Log in
Forgot password ?
Become a member for free
Sign up
Sign up
Dynamic quotes 

4-Traders Homepage  >  News  >  Business Leaders  >  All news

Business Leaders

Latest NewsCompaniesMarketsEconomy & ForexCommoditiesInterest RatesHot NewsMost Read NewsRecomm.Business LeadersCalendar 
HomeAll newsMost read newsBusiness Leaders Biography 
The feature you requested does not exist. However, we suggest the following feature:

BOJ chief Kuroda says no reason to withdraw monetary stimulus now

share with twitter share with LinkedIn share with facebook
share via e-mail
03/24/2017 | 05:17am CET
Bank of Japan Governor Haruhiko Kuroda attends a Reuters Newsmaker event in Tokyo

Bank of Japan Governor Haruhiko Kuroda said on Friday there is "no reason" to withdraw the bank's massive monetary stimulus now as inflation remains far from its 2 percent target.

Kuroda also dismissed financial market concerns that at some point in the future the BOJ will lose its ability to control long-term interest rates under its yield-curve-control framework.

"While some improvements have been observed in economic and price developments, there is still a long way to go to achieve our price target," Kuroda said in a speech at a Reuters Newsmaker event.

Kuroda added that the BOJ won't increase its bond yield target just because overseas long-term interest rates are rising, a scenario some traders believe is inevitable.

The BOJ maintained its short-term interest rate target of minus 0.1 and a pledge to guide the 10-year government bond yield <JP10YT=RR> at around zero percent after a policy meeting on March 16.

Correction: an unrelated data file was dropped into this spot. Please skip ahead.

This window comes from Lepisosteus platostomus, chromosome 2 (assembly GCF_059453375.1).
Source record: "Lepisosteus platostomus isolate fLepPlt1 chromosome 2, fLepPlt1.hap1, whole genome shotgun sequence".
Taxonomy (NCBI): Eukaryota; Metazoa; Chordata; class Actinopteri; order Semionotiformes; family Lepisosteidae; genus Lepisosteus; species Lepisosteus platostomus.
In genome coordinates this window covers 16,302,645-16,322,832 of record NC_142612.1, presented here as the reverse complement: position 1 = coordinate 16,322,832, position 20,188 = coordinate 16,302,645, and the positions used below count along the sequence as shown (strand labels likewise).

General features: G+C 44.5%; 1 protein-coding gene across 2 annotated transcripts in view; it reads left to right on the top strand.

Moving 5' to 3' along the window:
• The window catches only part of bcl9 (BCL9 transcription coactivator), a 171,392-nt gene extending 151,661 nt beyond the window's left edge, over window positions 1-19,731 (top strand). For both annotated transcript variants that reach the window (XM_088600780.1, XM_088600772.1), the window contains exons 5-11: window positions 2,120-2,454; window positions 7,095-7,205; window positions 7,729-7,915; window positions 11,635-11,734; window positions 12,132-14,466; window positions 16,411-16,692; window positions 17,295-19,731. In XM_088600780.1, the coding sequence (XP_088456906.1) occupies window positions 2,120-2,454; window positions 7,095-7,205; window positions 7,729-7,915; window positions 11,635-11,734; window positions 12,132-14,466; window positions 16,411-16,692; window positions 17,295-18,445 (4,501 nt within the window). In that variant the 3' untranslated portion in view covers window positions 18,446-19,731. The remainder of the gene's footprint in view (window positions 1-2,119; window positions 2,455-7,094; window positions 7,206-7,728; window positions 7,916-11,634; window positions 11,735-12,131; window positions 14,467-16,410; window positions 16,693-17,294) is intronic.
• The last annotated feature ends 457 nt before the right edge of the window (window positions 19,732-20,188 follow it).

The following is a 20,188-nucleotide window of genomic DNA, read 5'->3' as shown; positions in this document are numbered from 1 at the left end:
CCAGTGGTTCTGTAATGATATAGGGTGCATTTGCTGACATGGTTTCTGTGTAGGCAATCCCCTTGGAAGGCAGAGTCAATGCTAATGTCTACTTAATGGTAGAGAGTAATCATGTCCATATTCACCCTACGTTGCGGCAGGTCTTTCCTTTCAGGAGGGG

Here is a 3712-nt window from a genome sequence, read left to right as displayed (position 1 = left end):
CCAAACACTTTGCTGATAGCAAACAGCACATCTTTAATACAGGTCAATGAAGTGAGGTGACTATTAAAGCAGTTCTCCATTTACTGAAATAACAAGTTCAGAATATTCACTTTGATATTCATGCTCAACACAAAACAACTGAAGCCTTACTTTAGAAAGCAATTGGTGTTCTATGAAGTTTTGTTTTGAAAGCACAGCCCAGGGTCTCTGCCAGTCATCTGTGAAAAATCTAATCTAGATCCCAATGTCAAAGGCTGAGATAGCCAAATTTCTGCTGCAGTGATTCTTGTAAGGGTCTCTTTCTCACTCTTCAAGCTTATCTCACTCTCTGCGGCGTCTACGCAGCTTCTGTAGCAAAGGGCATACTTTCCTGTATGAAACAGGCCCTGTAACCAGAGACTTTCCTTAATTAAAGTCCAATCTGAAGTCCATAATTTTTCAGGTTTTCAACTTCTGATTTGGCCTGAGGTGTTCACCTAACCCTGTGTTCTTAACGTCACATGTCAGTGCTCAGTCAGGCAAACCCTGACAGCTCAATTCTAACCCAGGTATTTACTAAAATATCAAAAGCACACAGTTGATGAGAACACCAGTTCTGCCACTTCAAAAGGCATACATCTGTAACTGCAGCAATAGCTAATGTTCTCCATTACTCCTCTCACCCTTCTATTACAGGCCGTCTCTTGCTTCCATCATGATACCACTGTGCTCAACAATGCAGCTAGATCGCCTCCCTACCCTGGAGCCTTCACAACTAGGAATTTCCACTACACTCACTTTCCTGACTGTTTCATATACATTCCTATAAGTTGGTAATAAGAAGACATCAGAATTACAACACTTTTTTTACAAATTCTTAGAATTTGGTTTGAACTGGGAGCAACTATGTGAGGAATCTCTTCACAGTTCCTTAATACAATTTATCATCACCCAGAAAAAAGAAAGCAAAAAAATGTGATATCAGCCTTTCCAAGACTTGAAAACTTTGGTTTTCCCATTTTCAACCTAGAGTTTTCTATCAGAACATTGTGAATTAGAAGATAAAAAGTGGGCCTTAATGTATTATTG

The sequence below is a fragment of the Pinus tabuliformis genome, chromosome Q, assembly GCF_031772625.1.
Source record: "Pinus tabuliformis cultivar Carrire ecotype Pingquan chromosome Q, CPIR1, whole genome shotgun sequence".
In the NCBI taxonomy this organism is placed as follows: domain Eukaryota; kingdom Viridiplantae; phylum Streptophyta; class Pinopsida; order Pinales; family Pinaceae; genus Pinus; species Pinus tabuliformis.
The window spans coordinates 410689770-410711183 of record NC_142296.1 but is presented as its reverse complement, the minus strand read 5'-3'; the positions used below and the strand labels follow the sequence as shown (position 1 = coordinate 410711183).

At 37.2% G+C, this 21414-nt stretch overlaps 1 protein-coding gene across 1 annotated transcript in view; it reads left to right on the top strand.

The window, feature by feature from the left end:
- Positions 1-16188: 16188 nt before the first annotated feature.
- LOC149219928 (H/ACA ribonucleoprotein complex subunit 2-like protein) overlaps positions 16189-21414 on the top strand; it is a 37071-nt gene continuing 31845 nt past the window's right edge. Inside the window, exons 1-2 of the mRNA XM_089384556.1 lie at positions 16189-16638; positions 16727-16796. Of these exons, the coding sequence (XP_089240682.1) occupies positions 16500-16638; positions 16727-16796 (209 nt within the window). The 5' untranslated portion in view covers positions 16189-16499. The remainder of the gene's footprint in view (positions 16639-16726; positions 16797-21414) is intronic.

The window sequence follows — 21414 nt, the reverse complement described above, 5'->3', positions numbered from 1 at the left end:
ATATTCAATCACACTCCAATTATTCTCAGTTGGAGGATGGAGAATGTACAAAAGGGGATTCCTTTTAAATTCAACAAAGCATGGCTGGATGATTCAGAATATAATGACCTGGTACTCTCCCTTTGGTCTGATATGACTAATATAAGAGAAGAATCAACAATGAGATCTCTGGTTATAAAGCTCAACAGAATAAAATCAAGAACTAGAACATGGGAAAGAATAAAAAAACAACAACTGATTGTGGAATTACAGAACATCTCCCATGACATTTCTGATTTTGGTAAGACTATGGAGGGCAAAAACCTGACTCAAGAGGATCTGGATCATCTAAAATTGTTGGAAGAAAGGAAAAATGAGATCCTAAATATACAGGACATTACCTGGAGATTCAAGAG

It also kept intact a loose pledge to maintain the pace of its annual increase in Japanese government bond (JGBs) holdings, which is 80 trillion yen ($718.78 billion).

Japan's long-stagnant economy has shown signs of life in recent months, with exports and factory output benefiting from a recovery in global demand.

Core consumer prices rose for the first time in over a year in January and analysts expect them to continue to pick up slowly but steadily.

That has led to a dramatic shift in market expectations, with a majority of analysts polled by Reuters predicting the BOJ's next move would be to start scaling back its ultra-easy policy, likely beginning by raising its bond yield target.

Japan's domestic demand remains sluggish, however. Household spending fell 1.2 percent in January from a year earlier.

(Reporting by Leika Kihara and Stanley White; Editing by Chris Gallagher and Kim Coghill)

By Leika Kihara and Stanley White

share with twitter share with LinkedIn share with facebook
share via e-mail
Latest news about  
1  2  3  4  5  6  7  8  9  10Next

Most Read News 
03/18DJTIM COOK : Apple CEO Tim Cook Defends Globalization in China Speech
03/17 FERDINAND PIËCH : Former Volkswagen chairman Piech in talks to sell Porsche SE stake
03/21 CHARLES SCHWAB : Goldman building robo-adviser to give investment advice to the masses
03/20 CHARLES SCHWAB : Goldman building robo-adviser to give investment advice to the masses
03/18DJCLAUDIO DESCALZI : Italy Nominates Eni CEO Descalzi for Second Term
03/17 WARREN BUFFETT : Buffett's pay rises; Berkshire urges rejection of shareholder proposals
03/20DJMARISSA MAYER : Top Company News of the Day
More news
Popular Business Leaders 
William Ackman Alain Afflelou Bernard Arnault Max Azria Mary Barra Vincent Bolloré Warren Buffett Jean-paul Clozel Gary Cohn Tim Cook Michael Dell Klaus Engel Carlos Ghosn David Henry Carl Icahn Anshu Jain R. Johnson Ian King Isabelle Kocher Maurice Lévy Jack Ma Sergio Marchionne Marissa Mayer Laurent Mignon Lakshmi Mittal Luka Mucic James Murdoch Elon Musk Robert Peugeot Ferdinand Piëch Wolfgang Porsche Patrick Pouyanné Alexandre Ricard Wilbur Ross Bernd Scheifele Charles Schwab Carlos Slim George Soros Rupert Stadler Bernard Tapie Ratan Tata Johannes Teyssen Mark Tucker François Villeroy De Galhau Axel Weber Thomas Wilson Martin Winterkorn Dieter Zetsche Mark Zuckerberg
A-Z Business Leaders